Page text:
The building currently being replaced was built in 1932 as a replacement for the original theatre which burnt down in 1926 – I found an old photo of this which is reproduced below. This link contains some other photographs of this building, interestingly the stage was a lot closer to the audience in the old building.
Fire at Stratford Memorial Theatre : March 6th 1926

Fire at Stratford Memorial Theatre : March 6th 1926

Shakespeare’s birthplace

This is the one building that everyone who comes to Stratford wants to see. It sits in Henley Street, a fairly unremarkable road that has changed greatly since Shakespeare’s day. The house gets a bit crowded on busy days and the new visitor centre (to the left of the photo below) is a bit of a monstrosity – you can tell that others agree by doing a search on Flickr – notice that people (usually) choose to take or to crop the photo so this doesn’t show up!


Shakespeare's birthplace ( mrpb27 on Flickr)

Holy Trinity Church

Finally, I took a walk by the side of the Avon,past the Dirty Duck pub and the Courtyard Theatre and stopped at Holy Trinity Church, Shakespeares burial place.

I read Christopher Rush’s wonderful book ‘Will’ an ‘autobiography’ of Shakespeare as dictated to his lawyer – I quote a little of it below because it sets the scene perfectly in describing Shakespeares last journey through Stratford in his funeral procession:

‘ along by the willowy banks of the Avon, following the glittering river to Holy Trinity. They carried me among alders and limes, my ears deaf now to the lapping of the river-wave and the rustle of swans, and so in at the porch and up the nave to the resting place in the chancel, close to the north wall’

A bit more from Stratford in the next post – in the meantime, happy new year from Tudor Stuff

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Ophelia : John Everett Millais

Ophelia : John Everett Millais

There is a willow grows aslant a brook,

That shows his hoar leaves in the glassy stream.

There with fantastic garlands did she come

Of crowflowers, nettles, daisies, and long purples,

That liberal shepherds give a grosser name,

But our cold maids do dead men’s fingers call them.

There on the pendant boughs her coronet weeds

Clamb’ring to hang, an envious sliver broke,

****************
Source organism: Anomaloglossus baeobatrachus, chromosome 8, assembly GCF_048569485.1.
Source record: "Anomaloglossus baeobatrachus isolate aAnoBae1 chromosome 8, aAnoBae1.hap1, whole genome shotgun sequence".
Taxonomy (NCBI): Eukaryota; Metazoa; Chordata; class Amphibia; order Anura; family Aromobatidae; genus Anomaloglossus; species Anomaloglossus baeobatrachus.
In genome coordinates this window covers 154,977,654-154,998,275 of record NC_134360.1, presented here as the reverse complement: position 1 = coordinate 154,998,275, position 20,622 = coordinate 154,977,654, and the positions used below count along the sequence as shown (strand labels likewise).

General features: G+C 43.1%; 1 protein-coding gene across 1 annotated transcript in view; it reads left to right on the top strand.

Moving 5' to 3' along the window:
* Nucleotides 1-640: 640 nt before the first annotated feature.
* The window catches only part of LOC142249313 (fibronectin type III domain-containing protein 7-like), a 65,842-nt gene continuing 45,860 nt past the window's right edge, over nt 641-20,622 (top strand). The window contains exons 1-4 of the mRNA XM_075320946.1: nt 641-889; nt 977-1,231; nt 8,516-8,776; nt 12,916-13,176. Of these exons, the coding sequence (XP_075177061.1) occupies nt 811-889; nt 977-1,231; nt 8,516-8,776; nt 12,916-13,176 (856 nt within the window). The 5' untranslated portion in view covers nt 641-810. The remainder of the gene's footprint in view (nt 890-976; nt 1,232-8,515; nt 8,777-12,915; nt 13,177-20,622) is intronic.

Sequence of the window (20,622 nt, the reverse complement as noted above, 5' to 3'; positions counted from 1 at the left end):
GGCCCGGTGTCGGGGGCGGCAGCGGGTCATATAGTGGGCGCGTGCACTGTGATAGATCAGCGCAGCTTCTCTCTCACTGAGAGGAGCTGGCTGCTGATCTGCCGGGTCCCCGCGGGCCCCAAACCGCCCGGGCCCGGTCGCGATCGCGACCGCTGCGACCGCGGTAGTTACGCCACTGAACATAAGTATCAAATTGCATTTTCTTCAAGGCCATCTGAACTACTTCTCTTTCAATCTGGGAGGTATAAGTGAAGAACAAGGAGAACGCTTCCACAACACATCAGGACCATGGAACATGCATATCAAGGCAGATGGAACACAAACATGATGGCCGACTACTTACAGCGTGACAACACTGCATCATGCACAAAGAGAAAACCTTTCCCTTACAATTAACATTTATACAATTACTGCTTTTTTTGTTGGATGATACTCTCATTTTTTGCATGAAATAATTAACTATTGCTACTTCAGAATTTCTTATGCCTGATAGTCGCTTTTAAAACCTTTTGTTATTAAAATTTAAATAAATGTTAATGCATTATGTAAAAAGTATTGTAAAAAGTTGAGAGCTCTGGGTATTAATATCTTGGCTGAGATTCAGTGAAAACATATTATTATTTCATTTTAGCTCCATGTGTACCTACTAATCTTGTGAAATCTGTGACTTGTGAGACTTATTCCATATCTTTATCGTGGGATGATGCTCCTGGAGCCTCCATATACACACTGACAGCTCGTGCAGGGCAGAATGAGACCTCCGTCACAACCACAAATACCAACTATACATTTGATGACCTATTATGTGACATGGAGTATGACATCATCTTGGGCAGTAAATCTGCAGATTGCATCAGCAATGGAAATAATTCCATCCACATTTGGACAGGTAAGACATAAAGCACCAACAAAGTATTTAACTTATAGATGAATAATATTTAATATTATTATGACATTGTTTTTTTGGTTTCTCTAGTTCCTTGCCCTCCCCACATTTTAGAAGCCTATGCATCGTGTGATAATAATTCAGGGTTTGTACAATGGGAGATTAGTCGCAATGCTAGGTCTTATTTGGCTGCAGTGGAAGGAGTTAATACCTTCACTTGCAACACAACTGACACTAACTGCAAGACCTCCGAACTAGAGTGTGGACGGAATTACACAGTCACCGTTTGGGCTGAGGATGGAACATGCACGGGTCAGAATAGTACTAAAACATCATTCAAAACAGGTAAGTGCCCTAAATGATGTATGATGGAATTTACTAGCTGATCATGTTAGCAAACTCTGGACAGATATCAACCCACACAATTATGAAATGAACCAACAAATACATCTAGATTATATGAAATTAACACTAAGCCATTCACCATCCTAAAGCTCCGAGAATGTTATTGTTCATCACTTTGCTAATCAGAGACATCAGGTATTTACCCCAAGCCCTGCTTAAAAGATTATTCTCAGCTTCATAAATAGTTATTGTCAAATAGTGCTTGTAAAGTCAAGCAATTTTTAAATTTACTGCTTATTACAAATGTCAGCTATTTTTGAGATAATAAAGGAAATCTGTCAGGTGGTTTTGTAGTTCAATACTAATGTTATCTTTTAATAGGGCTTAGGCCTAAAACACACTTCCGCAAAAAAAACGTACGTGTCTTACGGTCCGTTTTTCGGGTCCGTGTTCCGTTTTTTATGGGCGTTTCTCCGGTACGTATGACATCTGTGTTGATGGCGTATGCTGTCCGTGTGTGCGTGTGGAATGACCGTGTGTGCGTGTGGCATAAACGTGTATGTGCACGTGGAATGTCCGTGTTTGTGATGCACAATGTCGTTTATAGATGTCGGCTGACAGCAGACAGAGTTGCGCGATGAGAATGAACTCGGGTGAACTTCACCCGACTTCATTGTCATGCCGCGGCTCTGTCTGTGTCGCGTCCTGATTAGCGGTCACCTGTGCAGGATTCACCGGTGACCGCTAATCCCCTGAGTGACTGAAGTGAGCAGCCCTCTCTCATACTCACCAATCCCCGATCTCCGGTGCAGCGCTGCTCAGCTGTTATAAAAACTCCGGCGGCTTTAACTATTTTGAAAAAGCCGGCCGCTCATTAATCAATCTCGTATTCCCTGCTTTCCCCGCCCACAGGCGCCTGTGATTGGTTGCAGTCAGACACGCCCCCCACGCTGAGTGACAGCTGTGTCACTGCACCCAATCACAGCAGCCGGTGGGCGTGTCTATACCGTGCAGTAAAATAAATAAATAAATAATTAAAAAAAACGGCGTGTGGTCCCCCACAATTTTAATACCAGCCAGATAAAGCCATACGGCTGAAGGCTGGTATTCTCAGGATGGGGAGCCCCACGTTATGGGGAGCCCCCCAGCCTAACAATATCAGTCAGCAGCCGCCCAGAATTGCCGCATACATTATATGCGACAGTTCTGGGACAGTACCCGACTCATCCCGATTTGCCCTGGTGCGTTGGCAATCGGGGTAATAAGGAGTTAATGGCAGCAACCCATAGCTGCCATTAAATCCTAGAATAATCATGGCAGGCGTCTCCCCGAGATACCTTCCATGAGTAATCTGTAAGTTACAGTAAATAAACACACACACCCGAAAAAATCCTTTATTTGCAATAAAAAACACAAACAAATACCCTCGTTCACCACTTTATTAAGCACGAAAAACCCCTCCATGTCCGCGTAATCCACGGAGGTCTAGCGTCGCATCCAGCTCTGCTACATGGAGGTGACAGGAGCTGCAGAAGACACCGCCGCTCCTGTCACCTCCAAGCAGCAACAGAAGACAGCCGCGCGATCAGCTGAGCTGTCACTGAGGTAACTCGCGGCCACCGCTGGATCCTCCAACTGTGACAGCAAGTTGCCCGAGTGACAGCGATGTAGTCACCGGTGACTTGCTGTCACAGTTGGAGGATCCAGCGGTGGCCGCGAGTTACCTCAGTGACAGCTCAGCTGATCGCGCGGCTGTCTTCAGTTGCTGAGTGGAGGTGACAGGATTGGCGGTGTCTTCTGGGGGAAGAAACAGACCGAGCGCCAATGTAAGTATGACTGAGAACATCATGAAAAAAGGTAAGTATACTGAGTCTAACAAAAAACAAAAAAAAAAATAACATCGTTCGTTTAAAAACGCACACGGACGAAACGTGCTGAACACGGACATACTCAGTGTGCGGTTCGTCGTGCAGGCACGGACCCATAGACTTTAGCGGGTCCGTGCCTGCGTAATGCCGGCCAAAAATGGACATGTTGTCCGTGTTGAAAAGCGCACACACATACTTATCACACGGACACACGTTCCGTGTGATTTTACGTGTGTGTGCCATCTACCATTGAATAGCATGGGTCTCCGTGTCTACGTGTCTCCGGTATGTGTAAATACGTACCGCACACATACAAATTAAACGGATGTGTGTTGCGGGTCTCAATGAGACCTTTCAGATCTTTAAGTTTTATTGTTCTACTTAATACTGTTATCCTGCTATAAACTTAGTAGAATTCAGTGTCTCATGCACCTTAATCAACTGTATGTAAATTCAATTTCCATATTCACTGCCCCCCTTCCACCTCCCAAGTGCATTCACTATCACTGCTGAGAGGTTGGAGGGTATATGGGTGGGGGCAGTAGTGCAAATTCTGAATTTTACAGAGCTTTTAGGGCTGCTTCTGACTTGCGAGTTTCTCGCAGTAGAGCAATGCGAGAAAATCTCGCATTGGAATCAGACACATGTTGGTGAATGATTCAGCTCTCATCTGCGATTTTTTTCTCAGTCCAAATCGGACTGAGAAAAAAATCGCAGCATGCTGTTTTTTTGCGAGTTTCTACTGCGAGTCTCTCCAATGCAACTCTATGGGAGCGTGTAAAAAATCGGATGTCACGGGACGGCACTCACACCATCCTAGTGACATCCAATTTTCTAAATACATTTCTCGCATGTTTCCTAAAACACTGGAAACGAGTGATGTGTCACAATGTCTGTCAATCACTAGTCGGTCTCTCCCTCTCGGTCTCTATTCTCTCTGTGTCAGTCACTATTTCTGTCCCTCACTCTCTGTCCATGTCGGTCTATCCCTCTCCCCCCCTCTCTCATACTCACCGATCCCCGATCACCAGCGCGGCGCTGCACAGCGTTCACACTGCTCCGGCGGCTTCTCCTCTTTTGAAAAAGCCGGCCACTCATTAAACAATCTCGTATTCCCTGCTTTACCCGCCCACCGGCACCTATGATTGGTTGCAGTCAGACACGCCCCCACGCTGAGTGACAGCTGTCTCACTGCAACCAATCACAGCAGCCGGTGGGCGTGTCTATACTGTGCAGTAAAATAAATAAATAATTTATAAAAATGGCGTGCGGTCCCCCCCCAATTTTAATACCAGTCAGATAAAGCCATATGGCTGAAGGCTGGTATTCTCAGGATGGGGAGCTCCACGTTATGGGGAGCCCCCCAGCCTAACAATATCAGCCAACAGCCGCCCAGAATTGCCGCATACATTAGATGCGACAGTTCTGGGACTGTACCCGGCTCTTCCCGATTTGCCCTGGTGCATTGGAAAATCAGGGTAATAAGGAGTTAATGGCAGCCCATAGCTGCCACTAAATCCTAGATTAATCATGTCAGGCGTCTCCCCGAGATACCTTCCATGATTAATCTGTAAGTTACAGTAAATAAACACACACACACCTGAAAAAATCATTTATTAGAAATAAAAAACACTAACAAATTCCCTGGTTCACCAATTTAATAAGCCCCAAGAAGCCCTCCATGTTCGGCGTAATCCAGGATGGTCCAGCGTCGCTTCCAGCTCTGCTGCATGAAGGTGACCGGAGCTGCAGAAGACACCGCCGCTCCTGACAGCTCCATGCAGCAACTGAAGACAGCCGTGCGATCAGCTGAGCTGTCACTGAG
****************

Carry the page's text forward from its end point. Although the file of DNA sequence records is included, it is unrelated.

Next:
When down her weedy trophies and herself

Fell in the weeping brook. Her clothes spread wide

And, mermaid-like, awhile they bore her up;

Which time she chaunted snatches of old tunes,

As one incapable of her own distress,

Or like a creature native and indued

Unto that element; but long it could not be

Till that her garments, heavy with their drink,

Pull’d the poor wretch from her melodious layTo muddy death

(Queen Gertrude – Act 4 scene seven of Hamlet)

Hamlet.

We were lucky enough to see the recent production of Hamlet (see also) at the Novello theatre in London. In the programme notes the director describes some of the background research that was done – partly this involved a trip to Stratford and a walk up the riverside.avon-nr-tiddington

The Director of the play, Gregory Doran along with Mariah Gale who played Ophelia walked to the area where an historic event mirrors a famous scene from the play.

Inspiration?

In 1579 a girl called Katharine Hamlet was drowned in the river Avon at a place called Tiddington, a short walk to the north east of Stratford town centre. Apparently, Katherine fell whilst filling a pail of water. There were also rumours that she was heartbroken about a failed love affair and that this might have been a case of suicide. Over the years it has been suggested that this accident in the Avon might have been in Shakespeare’s mind when he wrote the play.

John Everett Millais.

Perhaps the most famous depiction of Ophelia is that reproduced above by Millais. This picture which was painted in 1851/1852 shows a drowned Ophelia lying in the stream surrounded by flowers. In common with people in Tudor times, the Victorians were more aware than us of folklore and symbolic meanings attributed to plants – as you can see if you follow this link to the Tate Gallery.

A walk by the Avon.

burdockOn a recent visit to Stratford I walked by the river towards the area where Katharine Hamlet was drowned. Although the Avon is not very wide here, the water flows strongly and in places the riverbank is quite steep. In December (when Katharine was drowned) the ground would be wet pretty much all of the time and the banks slippery and treacherous. It is easy to imagine how someone could fall into the river, especially if one reached in to fill a bucket.

Flowers.

None of the flowers described by either Shakespeare or Millais would have been in evidence at the time of Katharine’s drowning. At that time of year the most prominent vegetation would be grasses and bare trees.  When we visited it was too early in the season to see many flowers growing, although certainly these would be plentiful around here later in the season.

ophelia-1

I suspect that like me, visitors to Stratford usually confine their walking either to the town itself or to the riverside walk in the opposite direction – towards Holy Trinity church where Shakespeare is buried. Perhaps, if you get the chance, it is worth taking the time to walk in the other direction towards Tiddington and if you do so then perhaps you might spare a thought for poor Katharine Hamlet.


nettles-and-water-smaller

Nettles - symbolising pain?